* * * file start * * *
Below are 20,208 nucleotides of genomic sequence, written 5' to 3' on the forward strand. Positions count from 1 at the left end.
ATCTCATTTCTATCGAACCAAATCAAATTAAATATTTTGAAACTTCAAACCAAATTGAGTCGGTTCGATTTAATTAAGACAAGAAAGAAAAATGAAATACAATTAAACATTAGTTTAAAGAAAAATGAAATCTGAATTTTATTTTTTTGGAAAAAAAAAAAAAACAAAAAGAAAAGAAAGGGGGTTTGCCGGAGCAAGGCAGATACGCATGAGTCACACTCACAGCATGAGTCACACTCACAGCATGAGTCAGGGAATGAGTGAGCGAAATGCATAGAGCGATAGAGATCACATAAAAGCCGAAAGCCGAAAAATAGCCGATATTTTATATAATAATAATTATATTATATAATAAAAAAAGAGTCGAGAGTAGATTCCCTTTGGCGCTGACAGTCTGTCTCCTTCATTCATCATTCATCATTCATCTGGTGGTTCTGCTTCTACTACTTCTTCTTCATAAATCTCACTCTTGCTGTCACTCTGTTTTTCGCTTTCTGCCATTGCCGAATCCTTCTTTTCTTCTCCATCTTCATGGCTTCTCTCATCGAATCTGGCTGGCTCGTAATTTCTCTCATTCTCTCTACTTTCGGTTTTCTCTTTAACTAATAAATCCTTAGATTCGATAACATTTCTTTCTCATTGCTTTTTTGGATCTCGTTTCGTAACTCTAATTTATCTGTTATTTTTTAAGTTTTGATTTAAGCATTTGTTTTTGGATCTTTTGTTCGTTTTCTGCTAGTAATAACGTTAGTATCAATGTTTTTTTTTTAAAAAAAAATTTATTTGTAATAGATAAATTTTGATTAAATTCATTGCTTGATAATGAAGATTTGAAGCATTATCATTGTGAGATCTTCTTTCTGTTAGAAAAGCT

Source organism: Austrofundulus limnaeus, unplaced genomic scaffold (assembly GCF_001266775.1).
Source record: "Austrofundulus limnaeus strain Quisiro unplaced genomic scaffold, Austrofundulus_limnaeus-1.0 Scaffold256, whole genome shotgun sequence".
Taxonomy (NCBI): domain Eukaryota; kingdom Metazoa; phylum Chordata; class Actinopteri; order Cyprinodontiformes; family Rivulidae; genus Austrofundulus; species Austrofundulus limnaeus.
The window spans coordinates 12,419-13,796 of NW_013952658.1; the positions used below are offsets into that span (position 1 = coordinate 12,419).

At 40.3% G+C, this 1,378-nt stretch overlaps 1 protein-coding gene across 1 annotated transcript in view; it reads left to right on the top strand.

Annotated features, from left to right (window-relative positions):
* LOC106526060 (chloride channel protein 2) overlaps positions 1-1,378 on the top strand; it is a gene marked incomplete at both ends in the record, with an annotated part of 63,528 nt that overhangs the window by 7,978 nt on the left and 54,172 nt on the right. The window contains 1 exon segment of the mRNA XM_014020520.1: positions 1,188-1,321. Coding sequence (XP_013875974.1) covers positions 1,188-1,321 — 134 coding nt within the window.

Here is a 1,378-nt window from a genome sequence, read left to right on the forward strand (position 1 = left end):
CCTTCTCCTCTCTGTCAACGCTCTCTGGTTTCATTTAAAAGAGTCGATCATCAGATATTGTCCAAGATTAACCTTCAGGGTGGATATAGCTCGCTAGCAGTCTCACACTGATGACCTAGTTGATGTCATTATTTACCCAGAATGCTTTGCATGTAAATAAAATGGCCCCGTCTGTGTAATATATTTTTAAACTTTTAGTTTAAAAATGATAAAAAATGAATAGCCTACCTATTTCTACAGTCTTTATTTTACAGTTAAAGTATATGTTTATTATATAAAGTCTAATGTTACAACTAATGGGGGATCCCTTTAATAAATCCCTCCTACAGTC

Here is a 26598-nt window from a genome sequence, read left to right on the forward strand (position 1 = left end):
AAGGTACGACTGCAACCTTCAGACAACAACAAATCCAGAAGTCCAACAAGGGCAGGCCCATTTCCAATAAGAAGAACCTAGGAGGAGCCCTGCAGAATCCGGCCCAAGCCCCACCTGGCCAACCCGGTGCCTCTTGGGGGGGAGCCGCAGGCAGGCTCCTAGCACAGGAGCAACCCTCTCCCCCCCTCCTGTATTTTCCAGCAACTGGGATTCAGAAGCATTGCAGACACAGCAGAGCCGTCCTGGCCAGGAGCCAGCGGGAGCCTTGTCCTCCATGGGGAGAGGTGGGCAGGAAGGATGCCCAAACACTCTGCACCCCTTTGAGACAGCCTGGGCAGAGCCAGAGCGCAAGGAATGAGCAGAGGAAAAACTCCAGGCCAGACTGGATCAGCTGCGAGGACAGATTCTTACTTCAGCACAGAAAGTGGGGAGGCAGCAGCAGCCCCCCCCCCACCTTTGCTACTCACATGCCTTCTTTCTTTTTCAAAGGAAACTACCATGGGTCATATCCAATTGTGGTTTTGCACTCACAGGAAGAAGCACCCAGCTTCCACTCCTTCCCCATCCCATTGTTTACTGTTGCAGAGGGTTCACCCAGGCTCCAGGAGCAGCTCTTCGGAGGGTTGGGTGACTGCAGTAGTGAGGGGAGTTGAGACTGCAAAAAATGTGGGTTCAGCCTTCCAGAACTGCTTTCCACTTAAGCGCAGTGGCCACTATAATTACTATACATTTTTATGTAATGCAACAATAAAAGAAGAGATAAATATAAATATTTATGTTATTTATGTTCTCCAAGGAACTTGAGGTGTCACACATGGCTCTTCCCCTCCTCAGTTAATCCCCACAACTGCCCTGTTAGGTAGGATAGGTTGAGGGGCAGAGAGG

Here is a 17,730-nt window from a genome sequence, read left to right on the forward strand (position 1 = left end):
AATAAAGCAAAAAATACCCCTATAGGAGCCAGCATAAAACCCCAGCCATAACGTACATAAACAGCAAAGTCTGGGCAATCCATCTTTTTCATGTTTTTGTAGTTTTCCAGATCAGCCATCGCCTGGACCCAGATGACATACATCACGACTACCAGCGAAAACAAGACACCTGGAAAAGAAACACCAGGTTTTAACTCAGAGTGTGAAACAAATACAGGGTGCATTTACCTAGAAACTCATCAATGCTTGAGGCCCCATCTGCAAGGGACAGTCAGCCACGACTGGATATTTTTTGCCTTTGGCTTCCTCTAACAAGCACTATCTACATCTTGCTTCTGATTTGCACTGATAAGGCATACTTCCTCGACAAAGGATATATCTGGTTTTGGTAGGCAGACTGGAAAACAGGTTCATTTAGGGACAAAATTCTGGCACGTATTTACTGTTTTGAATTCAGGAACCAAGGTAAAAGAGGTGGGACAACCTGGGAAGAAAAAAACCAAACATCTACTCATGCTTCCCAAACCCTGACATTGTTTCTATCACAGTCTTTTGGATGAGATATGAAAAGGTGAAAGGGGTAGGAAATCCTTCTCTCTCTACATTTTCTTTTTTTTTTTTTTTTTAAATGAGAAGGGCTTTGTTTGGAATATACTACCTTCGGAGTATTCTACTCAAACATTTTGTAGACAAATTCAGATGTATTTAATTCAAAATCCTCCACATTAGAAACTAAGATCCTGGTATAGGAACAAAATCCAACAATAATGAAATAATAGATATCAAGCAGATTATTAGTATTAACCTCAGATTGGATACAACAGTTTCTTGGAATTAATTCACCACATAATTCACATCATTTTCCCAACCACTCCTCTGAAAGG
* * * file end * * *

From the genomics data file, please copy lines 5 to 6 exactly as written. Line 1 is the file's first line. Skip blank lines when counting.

Taxonomy (NCBI): domain Eukaryota; kingdom Metazoa; phylum Chordata; class Actinopteri; order Cyprinodontiformes; family Rivulidae; genus Austrofundulus; species Austrofundulus limnaeus.
The window spans coordinates 12,419-13,796 of NW_013952658.1; the positions used below are offsets into that span (position 1 = coordinate 12,419).